It’s officially September which means it’s time to start thinking about your garden and lawn. This is the best time of year for finishing projects because you’re bound to get the best results later. The heat is decreasing steadily, but there’s still time to prepare your garden for the new season. After all, we need to let nature run its course, but still ensure our effort is preserved. Your garden will surely stay intact and healthy over winter if you follow these tips.
Get some fertilizer
The majority of the things your plants need will be absorbed through the roots. There’s nothing stopping you from giving them some help by fertilizing your garden. The extra nutrients will help it prepare for the upcoming season.
Don’t forget to also fertilize your lawn, as that will help it stay healthy as much as it will help your garden. All you have to do is spread an even layer across the lawn and garden and let nature take its own course.
Remember to de-weed your garden
Check every part of your garden for those pesky weeds. It’s very important to get rid of all of them before the beginning of winter so you’ll still have healthy plants in the spring. Even if you don’t get the weed under control now, you’ll need to do it in spring. Though then you’ll have a massive job on your hands and you won’t be able to enjoy the new season of gardening very much.
Make sure to remove the weed from the root because otherwise, it will just grow uncontrollably again. You can do it by hand or you can try some weed-killer products. You should be very careful with the products though because spraying other plants accidentally will have a negative effect.
Peel the perennials
Don’t just peel, cut. Getting rid of the perennials saves you a lot of time in the spring. They’re capable of surviving all year long, and can easily grow through the frost as well. That just means your garden will be dominated by them in the spring.
So cut them back on time and save yourself trouble in the future. Plus, if you cut them away now, you’ll ensure fresh and healthy flowers will bloom later.
Check-out your lawn
Don’t forget to pay attention to the state of your lawn, too. It’s bound to have some rough patches and dead grass. The health of your lawn could be deteriorating due to insects, disease, or simply wear. As far as the dead grass is concerned, you should remove all of it until the area is left smooth. Then you can add some sod to ensure the problem is fully fixed.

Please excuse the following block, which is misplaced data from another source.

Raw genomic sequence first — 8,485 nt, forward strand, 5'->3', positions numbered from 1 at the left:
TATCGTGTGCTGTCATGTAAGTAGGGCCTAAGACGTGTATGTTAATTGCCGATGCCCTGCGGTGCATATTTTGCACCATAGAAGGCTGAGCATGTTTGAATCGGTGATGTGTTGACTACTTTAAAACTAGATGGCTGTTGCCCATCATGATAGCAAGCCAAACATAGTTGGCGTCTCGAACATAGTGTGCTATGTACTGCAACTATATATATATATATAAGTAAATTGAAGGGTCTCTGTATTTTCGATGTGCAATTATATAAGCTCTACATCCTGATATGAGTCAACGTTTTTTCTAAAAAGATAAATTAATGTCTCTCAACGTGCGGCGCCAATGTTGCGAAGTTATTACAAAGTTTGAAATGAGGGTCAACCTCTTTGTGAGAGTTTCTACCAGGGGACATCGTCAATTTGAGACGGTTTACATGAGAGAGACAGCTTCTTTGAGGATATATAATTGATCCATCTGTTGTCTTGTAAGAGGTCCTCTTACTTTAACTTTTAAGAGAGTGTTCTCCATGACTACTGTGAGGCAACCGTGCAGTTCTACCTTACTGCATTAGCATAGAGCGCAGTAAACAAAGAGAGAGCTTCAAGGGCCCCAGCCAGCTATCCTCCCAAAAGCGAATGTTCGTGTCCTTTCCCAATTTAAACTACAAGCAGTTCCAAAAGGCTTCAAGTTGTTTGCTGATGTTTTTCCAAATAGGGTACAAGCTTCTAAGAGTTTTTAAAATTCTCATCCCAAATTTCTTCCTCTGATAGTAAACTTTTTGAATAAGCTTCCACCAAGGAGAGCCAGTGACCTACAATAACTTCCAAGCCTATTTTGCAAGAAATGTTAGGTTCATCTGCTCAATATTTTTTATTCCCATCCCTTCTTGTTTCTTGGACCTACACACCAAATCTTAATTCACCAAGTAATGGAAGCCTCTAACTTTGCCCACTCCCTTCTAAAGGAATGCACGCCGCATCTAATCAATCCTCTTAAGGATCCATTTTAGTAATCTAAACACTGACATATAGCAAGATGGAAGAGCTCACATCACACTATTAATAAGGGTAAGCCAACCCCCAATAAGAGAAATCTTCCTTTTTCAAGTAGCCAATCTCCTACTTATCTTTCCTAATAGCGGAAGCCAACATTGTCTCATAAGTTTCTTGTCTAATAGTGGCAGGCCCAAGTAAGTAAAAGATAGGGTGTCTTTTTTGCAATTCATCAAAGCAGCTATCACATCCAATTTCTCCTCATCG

The most important thing to remember is to give your lawn plenty of water in this period. September is also convenient for some last minute aerification and detaching of the lawn.
Make sure your equipment is looked after
The equipment is the essential part of gardening, and nothing can be done without it. So when you’re preparing your garden for the next season, prepare your equipment, too. This will make sure everything stay intact and ready for spring.
Make sure your spades and forks don’t have any rust on them, and if they’re dirty, rinse them off with a pressure hose for the best results. The remedy for rust is applying oil before you set your tools away for the winter. This way, you’ll make sure everything is good and ready for spring.
Protect the young trees
Young trees and plants are the most vulnerable part of your garden. To survive the upcoming season, they’ll need adequate protection. You can imagine what the weather can do to a young plant which hasn’t yet grown strong enough to withstand it.
Get some tree-guarding wrap to protect the trunks for starters. You can get that at any home improvement store, and it’s fairly inexpensive. Don’t forget to take care of your young evergreen trees from wind, too.
As you can see, the tips you need for the perfect garden and lawn aren’t hard to get. Though they might not be anything spectacular, they are essential for the steady progress of your work. Everyone loves a neat lawn and blossoming garden, and this will help ensure your garden is ready for everything that is to come. We’re confident that your garden and lawn will be ready for winter, but for the next spring, as well.